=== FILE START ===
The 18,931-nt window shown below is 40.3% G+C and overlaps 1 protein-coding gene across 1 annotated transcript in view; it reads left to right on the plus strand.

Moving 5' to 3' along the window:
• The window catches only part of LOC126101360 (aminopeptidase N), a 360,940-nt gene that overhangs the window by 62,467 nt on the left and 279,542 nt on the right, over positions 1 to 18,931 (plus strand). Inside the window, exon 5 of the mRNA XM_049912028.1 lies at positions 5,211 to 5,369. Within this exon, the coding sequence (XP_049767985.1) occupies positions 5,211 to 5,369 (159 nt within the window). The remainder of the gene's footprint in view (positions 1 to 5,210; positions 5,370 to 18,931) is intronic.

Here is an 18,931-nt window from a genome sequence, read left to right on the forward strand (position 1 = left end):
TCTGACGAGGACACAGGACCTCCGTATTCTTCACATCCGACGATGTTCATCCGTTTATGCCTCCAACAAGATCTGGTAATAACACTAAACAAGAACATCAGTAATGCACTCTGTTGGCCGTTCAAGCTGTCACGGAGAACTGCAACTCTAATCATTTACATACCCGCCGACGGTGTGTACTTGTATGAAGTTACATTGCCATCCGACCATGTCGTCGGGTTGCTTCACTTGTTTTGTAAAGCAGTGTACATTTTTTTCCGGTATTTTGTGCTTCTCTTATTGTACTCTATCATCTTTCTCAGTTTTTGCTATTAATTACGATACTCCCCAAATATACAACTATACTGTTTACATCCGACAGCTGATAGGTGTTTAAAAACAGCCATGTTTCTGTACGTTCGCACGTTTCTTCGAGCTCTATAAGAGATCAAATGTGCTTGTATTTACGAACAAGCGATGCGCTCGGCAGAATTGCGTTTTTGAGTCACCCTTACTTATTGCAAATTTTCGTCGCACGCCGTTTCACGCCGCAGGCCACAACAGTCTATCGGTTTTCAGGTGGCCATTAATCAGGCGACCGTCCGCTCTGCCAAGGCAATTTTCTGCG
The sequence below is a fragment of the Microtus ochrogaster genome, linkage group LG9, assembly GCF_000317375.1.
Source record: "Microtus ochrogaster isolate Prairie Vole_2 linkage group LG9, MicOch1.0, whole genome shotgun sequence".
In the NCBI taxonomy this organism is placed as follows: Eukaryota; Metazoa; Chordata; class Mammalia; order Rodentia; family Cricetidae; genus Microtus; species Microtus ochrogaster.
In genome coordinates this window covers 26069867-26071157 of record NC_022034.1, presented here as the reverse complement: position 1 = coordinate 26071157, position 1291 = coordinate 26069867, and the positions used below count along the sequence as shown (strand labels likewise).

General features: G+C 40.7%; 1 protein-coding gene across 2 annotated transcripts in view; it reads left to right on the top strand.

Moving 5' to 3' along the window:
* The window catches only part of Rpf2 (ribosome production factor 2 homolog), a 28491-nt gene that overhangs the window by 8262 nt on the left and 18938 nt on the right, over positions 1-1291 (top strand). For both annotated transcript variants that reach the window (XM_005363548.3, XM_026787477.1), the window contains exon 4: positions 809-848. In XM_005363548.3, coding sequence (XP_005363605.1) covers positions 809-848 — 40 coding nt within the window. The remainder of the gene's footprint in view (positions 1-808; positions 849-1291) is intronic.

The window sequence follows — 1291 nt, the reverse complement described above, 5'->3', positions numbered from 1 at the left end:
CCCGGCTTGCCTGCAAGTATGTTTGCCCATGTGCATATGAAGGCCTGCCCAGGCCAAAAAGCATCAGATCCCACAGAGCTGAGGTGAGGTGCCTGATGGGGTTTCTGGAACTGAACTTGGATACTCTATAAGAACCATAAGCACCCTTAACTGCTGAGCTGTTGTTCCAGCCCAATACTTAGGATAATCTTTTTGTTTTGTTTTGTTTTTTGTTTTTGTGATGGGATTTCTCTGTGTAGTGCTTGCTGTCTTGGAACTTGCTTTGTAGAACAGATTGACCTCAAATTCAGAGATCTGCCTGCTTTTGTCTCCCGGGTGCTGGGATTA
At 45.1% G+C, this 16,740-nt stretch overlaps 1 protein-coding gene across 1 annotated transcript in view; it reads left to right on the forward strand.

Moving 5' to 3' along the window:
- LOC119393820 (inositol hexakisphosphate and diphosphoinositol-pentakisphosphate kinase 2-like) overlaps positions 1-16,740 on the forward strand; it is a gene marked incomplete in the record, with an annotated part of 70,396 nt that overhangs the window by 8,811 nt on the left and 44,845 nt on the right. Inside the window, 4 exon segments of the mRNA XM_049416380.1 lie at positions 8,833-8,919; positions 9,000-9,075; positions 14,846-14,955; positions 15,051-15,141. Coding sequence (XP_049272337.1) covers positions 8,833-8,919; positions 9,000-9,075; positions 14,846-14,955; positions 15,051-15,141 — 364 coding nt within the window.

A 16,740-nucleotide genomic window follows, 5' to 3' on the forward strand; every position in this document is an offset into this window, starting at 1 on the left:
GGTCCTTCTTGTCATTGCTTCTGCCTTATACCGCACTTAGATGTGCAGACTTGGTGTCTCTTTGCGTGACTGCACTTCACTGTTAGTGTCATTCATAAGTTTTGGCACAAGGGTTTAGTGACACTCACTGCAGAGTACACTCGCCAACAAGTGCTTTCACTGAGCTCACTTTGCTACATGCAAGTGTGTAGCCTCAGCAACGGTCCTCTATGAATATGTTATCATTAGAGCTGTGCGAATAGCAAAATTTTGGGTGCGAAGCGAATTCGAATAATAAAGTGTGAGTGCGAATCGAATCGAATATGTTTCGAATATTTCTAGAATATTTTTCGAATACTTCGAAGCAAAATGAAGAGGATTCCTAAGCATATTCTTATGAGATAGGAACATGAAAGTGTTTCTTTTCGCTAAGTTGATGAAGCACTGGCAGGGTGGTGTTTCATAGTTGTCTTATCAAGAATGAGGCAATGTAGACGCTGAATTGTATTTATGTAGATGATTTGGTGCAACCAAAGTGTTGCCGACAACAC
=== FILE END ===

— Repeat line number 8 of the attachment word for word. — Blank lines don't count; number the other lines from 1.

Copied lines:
In the NCBI taxonomy this organism is placed as follows: Eukaryota; Metazoa; Chordata; class Mammalia; order Rodentia; family Cricetidae; genus Microtus; species Microtus ochrogaster.